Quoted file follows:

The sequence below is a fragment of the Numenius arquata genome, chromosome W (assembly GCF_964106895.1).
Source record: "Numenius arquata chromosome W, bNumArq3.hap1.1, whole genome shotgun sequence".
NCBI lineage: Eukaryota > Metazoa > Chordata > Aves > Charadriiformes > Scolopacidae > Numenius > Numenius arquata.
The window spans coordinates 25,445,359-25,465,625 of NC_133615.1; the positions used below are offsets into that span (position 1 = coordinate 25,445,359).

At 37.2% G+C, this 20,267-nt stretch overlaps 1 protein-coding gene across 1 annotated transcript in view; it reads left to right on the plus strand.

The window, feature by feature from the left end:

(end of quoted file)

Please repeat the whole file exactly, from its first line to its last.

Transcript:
The sequence below is a fragment of the Numenius arquata genome, chromosome W (assembly GCF_964106895.1).
Source record: "Numenius arquata chromosome W, bNumArq3.hap1.1, whole genome shotgun sequence".
NCBI lineage: Eukaryota > Metazoa > Chordata > Aves > Charadriiformes > Scolopacidae > Numenius > Numenius arquata.
The window spans coordinates 25,445,359-25,465,625 of NC_133615.1; the positions used below are offsets into that span (position 1 = coordinate 25,445,359).

At 37.2% G+C, this 20,267-nt stretch overlaps 1 protein-coding gene across 1 annotated transcript in view; it reads left to right on the plus strand.

The window, feature by feature from the left end: